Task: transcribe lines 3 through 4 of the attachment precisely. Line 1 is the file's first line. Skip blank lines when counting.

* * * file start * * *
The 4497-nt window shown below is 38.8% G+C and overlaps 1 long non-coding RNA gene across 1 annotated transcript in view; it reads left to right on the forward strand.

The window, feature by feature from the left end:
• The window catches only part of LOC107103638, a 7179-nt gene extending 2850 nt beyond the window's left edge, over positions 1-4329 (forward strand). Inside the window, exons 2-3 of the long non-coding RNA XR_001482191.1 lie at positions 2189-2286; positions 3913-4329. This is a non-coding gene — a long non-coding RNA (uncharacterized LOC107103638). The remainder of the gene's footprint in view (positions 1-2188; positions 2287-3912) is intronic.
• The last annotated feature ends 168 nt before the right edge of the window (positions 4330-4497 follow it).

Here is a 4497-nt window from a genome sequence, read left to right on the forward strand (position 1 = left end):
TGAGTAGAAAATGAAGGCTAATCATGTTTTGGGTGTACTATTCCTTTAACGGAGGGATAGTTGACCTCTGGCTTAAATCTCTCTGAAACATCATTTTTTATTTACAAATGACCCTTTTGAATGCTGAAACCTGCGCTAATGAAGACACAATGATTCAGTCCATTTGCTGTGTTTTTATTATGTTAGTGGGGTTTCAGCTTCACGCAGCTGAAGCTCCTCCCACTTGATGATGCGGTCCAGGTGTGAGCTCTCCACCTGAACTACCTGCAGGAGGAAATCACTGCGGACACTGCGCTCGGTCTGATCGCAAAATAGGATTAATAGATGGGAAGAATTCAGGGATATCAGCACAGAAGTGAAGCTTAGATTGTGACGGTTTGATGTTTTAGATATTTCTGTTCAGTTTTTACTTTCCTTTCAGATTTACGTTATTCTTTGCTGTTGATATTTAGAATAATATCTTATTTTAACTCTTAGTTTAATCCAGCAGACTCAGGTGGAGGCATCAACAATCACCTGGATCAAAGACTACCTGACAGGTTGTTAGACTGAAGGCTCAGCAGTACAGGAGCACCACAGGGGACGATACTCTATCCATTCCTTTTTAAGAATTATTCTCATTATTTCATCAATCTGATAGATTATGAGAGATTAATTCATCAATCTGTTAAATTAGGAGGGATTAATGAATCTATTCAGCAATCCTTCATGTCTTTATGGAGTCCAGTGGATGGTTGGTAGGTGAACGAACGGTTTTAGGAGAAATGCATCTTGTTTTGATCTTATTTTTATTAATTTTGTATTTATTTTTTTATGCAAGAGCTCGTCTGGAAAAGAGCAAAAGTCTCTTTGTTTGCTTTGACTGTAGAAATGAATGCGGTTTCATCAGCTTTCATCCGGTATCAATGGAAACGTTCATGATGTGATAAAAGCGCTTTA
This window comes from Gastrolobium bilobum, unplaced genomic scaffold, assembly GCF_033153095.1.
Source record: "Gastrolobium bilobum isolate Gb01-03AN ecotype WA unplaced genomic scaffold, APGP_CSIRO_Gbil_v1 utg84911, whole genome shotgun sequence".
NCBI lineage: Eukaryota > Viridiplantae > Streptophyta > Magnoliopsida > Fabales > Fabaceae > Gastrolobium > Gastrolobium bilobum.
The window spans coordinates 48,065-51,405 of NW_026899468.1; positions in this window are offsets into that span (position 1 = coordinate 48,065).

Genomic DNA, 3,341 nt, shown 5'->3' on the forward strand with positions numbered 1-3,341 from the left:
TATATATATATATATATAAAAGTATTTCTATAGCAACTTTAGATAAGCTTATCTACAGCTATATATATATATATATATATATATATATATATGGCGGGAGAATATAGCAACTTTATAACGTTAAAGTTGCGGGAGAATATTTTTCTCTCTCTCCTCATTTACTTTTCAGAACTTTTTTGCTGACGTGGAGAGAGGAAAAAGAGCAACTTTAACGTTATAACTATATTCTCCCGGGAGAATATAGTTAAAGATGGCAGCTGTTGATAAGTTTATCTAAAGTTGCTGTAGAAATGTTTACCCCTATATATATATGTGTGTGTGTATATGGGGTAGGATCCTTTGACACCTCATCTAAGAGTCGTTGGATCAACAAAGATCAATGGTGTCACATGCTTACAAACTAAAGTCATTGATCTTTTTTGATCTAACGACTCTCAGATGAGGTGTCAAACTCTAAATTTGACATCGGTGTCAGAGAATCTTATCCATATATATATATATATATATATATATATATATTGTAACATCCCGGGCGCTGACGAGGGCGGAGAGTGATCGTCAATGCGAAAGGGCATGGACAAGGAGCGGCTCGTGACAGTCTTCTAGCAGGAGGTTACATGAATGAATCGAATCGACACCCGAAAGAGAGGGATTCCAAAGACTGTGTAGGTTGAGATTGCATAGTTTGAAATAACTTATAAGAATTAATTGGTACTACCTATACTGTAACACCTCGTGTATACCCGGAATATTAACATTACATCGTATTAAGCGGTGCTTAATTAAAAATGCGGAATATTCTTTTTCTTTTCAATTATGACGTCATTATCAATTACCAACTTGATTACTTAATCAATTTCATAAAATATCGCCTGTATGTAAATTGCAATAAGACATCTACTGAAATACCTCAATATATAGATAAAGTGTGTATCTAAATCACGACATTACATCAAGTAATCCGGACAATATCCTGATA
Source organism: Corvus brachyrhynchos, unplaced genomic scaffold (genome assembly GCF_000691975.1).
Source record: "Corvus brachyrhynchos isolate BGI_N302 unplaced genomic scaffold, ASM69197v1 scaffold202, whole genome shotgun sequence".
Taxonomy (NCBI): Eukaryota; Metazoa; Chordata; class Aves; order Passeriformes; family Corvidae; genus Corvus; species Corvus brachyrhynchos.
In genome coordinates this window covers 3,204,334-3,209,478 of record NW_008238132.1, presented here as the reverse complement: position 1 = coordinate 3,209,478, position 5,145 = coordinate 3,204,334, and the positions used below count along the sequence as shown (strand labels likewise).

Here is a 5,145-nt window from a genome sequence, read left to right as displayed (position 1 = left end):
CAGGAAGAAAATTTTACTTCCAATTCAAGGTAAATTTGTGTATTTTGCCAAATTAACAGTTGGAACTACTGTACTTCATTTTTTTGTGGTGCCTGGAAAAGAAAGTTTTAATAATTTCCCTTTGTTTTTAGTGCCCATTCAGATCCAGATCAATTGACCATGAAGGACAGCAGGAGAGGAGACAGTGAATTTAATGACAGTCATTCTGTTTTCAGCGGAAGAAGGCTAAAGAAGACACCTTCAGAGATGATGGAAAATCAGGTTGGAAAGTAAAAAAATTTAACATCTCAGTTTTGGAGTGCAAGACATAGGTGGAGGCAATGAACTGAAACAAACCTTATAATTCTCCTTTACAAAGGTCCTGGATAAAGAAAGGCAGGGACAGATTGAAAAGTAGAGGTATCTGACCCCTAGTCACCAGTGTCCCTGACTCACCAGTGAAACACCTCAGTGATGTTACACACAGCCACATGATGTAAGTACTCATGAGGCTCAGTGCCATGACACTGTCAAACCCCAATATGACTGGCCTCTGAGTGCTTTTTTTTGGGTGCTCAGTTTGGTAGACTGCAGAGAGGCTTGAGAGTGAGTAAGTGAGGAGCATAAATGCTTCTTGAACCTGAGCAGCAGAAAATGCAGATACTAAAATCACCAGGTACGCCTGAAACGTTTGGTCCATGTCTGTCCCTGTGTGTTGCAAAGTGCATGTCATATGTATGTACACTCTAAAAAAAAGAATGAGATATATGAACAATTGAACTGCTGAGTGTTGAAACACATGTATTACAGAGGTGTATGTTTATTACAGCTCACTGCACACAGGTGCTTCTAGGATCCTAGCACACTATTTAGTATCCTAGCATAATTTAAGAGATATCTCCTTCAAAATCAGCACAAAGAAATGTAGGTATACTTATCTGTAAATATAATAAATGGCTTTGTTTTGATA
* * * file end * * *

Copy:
• The window catches only part of LOC107103638, a 7179-nt gene extending 2850 nt beyond the window's left edge, over positions 1-4329 (forward strand). Inside the window, exons 2-3 of the long non-coding RNA XR_001482191.1 lie at positions 2189-2286; positions 3913-4329. This is a non-coding gene — a long non-coding RNA (uncharacterized LOC107103638). The remainder of the gene's footprint in view (positions 1-2188; positions 2287-3912) is intronic.
• The last annotated feature ends 168 nt before the right edge of the window (positions 4330-4497 follow it).